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Ode to the West Wind - (Canto 2 & 3)

Ode to West Wind

(Canto – II & III)

 - Percy Bysshe Shelley

Ode to the West Wind - (Canto 2)

Ode to the West Wind

    (Ode to the West Wind) - Canto 2

    (Ode to West Wind: Canto - II) Stanza 1

    “Thou on whose stream, ‘mid the steep sky’s commotion,

    Loose clouds like Earth’s decaying leaves are shed,

    Shook from the tangled boughs of Heaven and Ocean,”

    Again, the speaker addresses the wind as a person, calling it the one who will “loose clouds” and shake the leaves of the “boughs of Heaven and Ocean”. This reads almost as a Psalm, as if the speaker is praising the wind for its power.

    (Ode to West Wind: Canto - II) Stanza 2

    “Angels of rain and lightning: there are spread

    On the blue surface of thine airy surge,

    Like the bright hair uplifted from the head” 

    Again, the speaker refers to the wind as a spiritual being more powerful than angels, for the angels “of rain and lightning” are described as being “spread on the blue surface” of the wind. He then describes these angels as being “like the bright hair” on the head of an even greater being.

    (Ode to West Wind: Canto - II) Stanza 3

    “Of some fierce Maenad, even from the dim verge

    Of the horizon to the zenith’s height,

    The locks of the approaching storm. Thou dirge” 

    In this stanza of Ode to the West Wind, the speaker compares the wind to a “fierce Maenad” or the spiritual being that used to be found around the Greek God, Dionysus. Remember, this is the being that was also described as having hair like angels. Thus, the wind is described as a being like a god, with angels for hair. These angels of rain and lightning reveal that a storm is on the way.

    (Ode to West Wind: Canto - II) Stanza 4

    “Of the dying year, to which this closing night

    Will be the dome of a vast sepulcher

    Vaulted with all thy congregated might”

    The speaker then explains that the storm approaching is the impending doom of the dying year. The use of ‘sepulcher’ is interesting too, since this is refers to a small room/monument, in which a person is buried in, typically Christian origin. To refer to something like this could suggest that Shelley wants to trap and contain all of the power of nature inside the tomb, for it to ‘burst’ open in stanza 5. As well as this, a sepulcher is an isolating way of being buried, which could indicate Shelley wants to move away from all his miseries and be finally at one with nature.

    (Ode to West Wind: Canto - II) Stanza 5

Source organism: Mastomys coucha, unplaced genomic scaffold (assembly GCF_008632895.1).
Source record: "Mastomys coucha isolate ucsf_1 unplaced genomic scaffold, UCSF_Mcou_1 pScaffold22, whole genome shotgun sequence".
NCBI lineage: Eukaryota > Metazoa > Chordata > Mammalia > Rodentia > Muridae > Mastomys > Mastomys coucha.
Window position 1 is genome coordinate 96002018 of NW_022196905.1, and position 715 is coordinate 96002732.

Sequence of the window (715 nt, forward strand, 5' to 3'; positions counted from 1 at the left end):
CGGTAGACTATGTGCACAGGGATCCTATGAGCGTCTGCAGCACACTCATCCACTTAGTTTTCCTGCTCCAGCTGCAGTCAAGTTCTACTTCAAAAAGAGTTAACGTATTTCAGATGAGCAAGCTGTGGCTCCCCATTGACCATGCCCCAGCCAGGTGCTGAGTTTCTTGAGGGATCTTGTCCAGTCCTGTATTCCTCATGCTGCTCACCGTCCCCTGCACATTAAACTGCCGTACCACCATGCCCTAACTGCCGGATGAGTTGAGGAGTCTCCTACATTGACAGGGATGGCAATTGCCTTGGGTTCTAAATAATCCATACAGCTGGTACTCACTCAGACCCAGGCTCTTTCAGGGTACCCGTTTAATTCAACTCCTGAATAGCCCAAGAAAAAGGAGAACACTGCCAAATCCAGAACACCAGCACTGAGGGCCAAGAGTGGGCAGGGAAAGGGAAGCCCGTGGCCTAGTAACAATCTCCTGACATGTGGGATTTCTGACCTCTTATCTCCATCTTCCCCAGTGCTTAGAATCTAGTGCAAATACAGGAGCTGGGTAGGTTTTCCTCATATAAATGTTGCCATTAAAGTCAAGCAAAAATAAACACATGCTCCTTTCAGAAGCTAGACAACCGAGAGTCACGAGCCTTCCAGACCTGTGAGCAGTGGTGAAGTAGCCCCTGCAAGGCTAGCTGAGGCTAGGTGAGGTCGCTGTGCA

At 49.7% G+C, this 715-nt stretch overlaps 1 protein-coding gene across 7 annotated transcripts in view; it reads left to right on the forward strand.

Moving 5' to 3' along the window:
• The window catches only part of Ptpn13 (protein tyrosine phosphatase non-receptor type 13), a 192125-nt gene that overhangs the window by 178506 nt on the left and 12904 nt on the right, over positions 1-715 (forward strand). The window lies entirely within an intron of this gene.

“Of vapours, from whose solid atmosphere

    Black rain, and fire, and hail will burst: O hear!”

    The speaker then describes the wind as the bringer of death. He has already described it as the Destroyer. Here, he describes it as one who brings “black rain and fire and hail.” Then, to end this Canto, the speaker again appeals to the wind, begging that it would hear him.

    Ode to the West Wind - (Canto 3)

    (Ode to the West Wind) Canto 3

    (Ode to West Wind: Canto - III) Stanza 1

    “Thou who didst waken from his summer dreams

    The blue Mediterranean, where he lay,

    Lulled by the coil of his crystalline streams,”

    To begin this Canto, the speaker describes the wind as having woken up the Mediterranean sea from a whole summer of peaceful rest. The sea, here, is also personified.

    (Ode to West Wind: Canto - III) Stanza 2

    “Beside a pumice isle in Baiae’s bay,

    And saw in sleep old palaces and towers

    Quivering within the wave’s intenser day,”

    With this stanza of Ode to the West Wind, the speaker simply implies that the sea was dreaming of the old days of palaces and towers, and that he was “quivering” at the memory of an “intenser day”.

    (Ode to West Wind: Canto - III) Stanza 3

    “All overgrown with azure moss and flowers

    So sweet, the sense faints picturing them! Thou

    For whose path the Atlantic’s level powers” 

    The speaker continues to describe the sea’s dreams as being of slower days, when everything was overgrown with blue “moss and flowers”. Then, he hints that something is about to change when he mentions to Atlantic’s “powers”. 

    (Ode to West Wind: Canto - III) Stanzas 4-5

    “Cleave themselves into chasms, while far below

    The sea-blooms and the oozy woods which wear

    The sapless foliage of the ocean, know

    Thy voice, and suddenly grow grey with fear,

    And tremble and despoil themselves: O hear!”

    This stanza of Ode to the West Wind is in reference to the sea’s reaction to the power of the wind. At the first sign of the strong wind, the sea seems to “cleave” into “chasms” and “grow grey with fear” as they tremble at the power of the wind. Again, this stanza reflects a Psalm in worship of a god so mighty that nature itself trembles in its sight.


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    👉 Ode to the West Wind - (Canto 1)

    👉 Ode to the West Wind – (Canto 2 & 3)

    👉 Ode to the West Wind – (Canto 4 & 5)

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